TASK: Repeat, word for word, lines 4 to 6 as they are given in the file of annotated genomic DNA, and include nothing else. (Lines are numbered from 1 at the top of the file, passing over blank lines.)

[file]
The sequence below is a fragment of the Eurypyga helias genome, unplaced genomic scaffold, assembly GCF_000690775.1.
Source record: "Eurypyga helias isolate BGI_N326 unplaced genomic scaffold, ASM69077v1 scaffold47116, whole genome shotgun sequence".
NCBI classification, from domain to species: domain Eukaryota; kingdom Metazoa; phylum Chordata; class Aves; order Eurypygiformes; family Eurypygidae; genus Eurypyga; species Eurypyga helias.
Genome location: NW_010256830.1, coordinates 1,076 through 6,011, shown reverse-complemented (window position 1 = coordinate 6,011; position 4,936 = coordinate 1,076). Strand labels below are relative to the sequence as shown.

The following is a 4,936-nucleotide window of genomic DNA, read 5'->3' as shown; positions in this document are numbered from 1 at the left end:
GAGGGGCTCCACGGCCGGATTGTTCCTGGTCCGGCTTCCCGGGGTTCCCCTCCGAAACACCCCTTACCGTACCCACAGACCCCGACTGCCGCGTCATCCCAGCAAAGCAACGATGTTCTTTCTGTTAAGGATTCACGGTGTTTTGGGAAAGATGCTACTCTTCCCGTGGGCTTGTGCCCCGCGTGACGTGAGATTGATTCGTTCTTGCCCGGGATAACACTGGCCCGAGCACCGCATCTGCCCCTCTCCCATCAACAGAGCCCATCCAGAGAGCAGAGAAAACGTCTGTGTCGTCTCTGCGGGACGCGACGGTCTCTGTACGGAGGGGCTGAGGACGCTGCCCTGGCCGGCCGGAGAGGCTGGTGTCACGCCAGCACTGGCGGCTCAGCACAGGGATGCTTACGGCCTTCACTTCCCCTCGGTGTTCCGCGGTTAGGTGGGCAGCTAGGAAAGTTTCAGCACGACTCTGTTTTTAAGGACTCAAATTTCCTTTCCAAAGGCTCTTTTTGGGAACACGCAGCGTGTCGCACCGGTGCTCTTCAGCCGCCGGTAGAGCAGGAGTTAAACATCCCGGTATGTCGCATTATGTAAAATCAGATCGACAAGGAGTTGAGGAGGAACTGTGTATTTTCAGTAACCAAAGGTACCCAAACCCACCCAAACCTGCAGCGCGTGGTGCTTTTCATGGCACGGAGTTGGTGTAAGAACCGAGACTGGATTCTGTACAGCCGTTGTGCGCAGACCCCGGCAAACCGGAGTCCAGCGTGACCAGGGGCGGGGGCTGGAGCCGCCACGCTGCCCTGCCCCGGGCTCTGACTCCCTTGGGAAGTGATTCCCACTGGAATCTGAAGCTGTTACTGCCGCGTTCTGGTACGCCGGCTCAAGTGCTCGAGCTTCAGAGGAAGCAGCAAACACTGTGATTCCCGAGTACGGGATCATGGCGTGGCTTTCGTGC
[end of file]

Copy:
Genome location: NW_010256830.1, coordinates 1,076 through 6,011, shown reverse-complemented (window position 1 = coordinate 6,011; position 4,936 = coordinate 1,076). Strand labels below are relative to the sequence as shown.

The following is a 4,936-nucleotide window of genomic DNA, read 5'->3' as shown; positions in this document are numbered from 1 at the left end:
GAGGGGCTCCACGGCCGGATTGTTCCTGGTCCGGCTTCCCGGGGTTCCCCTCCGAAACACCCCTTACCGTACCCACAGACCCCGACTGCCGCGTCATCCCAGCAAAGCAACGATGTTCTTTCTGTTAAGGATTCACGGTGTTTTGGGAAAGATGCTACTCTTCCCGTGGGCTTGTGCCCCGCGTGACGTGAGATTGATTCGTTCTTGCCCGGGATAACACTGGCCCGAGCACCGCATCTGCCCCTCTCCCATCAACAGAGCCCATCCAGAGAGCAGAGAAAACGTCTGTGTCGTCTCTGCGGGACGCGACGGTCTCTGTACGGAGGGGCTGAGGACGCTGCCCTGGCCGGCCGGAGAGGCTGGTGTCACGCCAGCACTGGCGGCTCAGCACAGGGATGCTTACGGCCTTCACTTCCCCTCGGTGTTCCGCGGTTAGGTGGGCAGCTAGGAAAGTTTCAGCACGACTCTGTTTTTAAGGACTCAAATTTCCTTTCCAAAGGCTCTTTTTGGGAACACGCAGCGTGTCGCACCGGTGCTCTTCAGCCGCCGGTAGAGCAGGAGTTAAACATCCCGGTATGTCGCATTATGTAAAATCAGATCGACAAGGAGTTGAGGAGGAACTGTGTATTTTCAGTAACCAAAGGTACCCAAACCCACCCAAACCTGCAGCGCGTGGTGCTTTTCATGGCACGGAGTTGGTGTAAGAACCGAGACTGGATTCTGTACAGCCGTTGTGCGCAGACCCCGGCAAACCGGAGTCCAGCGTGACCAGGGGCGGGGGCTGGAGCCGCCACGCTGCCCTGCCCCGGGCTCTGACTCCCTTGGGAAGTGATTCCCACTGGAATCTGAAGCTGTTACTGCCGCGTTCTGGTACGCCGGCTCAAGTGCTCGAGCTTCAGAGGAAGCAGCAAACACTGTGATTCCCGAGTACGGGATCATGGCGTGGCTTTCGTGC